I usually bundle my CSS as one minimized file using Gulp then import assets like FontAwesome, Google fonts or plugin files separately from CDNs. Is that the best option or is it even better performance-wise to download these third party assets then bundle them together with our code as one file?

3 Answers 3


So the 1st point here is why we use CDN:

A Content Delivery Network (CDN) works by providing alternative server nodes for users to download resources (usually static content like images and JavaScript). These nodes spread throughout the world, therefore being geographically closer to your users, ensuring a faster response and download time of content due to reduced latency.

so if you're planning to host your website across globe than I must say better you use CDN.

alternate thing is you can download and bundle using gulp as you are doing it right now but put your css file to some cdn. It will increase your performance. (and it's cheap)

here's amazon cloud front link :



Like so many other great answers to great questions, we begin with the nearly ubiquitous opening, "It depends..."

  • How important is the performance of your website?
  • What time interval are you choosing as a meaningful measure of latency (microseconds, tenths, seconds?)
  • How big are the assets?
  • Who is your audience?
  • Where is your audience?
  • Which devices is your audience using?
  • How often do your resources update/change?
  • Etc.

I also try to compress the resources and minimize the number of network requests to reduce load times. However, I tend to test various bundling strategies to see if the changes actually produce faster results. That's because there are so many variables to consider (e.g., is the resource already in the users cache, such as jQuery; is the CDN speed fast enough to counteract the reduction in network requests; etc.)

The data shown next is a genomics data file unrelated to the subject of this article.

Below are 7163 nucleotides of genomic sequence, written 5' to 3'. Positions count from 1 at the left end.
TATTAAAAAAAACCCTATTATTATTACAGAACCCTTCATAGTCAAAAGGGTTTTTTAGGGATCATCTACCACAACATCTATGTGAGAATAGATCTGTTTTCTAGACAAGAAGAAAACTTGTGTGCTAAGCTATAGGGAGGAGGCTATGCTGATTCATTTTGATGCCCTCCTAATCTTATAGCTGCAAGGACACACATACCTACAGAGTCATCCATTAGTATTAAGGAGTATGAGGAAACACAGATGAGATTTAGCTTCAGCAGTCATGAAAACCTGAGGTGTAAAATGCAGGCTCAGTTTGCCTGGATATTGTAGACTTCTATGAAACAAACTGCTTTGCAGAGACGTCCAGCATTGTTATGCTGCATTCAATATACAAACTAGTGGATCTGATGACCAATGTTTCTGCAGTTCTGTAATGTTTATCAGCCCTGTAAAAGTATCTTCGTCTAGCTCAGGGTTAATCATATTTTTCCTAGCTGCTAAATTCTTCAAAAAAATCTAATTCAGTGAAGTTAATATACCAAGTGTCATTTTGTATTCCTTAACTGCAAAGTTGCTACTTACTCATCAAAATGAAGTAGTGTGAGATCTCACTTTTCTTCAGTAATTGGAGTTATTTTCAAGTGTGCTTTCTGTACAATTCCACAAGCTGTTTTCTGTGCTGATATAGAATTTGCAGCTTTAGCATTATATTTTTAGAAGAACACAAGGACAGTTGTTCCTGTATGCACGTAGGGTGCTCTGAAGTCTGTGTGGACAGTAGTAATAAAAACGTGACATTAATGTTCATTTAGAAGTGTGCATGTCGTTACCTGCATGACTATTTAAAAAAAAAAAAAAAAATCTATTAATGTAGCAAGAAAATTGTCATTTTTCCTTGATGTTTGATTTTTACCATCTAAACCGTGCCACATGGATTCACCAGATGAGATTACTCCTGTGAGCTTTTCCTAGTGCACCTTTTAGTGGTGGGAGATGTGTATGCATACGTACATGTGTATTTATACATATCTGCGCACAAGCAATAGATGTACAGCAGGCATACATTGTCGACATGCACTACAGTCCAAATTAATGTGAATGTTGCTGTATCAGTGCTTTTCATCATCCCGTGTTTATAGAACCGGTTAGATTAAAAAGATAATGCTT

In your example, I like the minimization your doing for your CSS. And, I like that you're considering the potential benefits of bundling your assets. Try putting this setup to the test and get some numbers.

My hunch is that users not near a particular node of your CDN could experience a benefit (i.e., fewer network requests, taking advantage of HTTP pipelining, etc.) However, that depends on the quality of your CDN; how often the resources in the CDN are used on other sites (as noted by @Ryan, if the CDN resources are already cached, the CDN avoids redundant downloads); how many assets you're using; the size of the assets (e.g., bundling essential elements like the main style sheet with large files could slow down the rendering of the page); and in terms of perception, if the progressive rendering of your page is something that users would notice in the latency without bundling (i.e., if a user sees a default font for a split second but then sees the Google font, is it jarring enough to matter, or was their attention elsewhere.)

Finally, if you do test the bundling, please post a comment. We're curious, too :)


If you are using common shared CDN files e.g. https://code.jquery.com/jquery-3.2.1.min.js it is likely that the user already has that version cached in there browser because jQuery is used on a high percentage of websites. What this mean is that when they visit your website they do not have to download jQuery again, leading to faster load times.

If you use for example CloudFront this doesn't have the above benefit but it does mean that the static files will be closer to your users, meaning a lower latency for retrieving the files, therefore quicker load times from the user point of view.

However, I usually like to use shared CDN files and also include local fallbacks - see here

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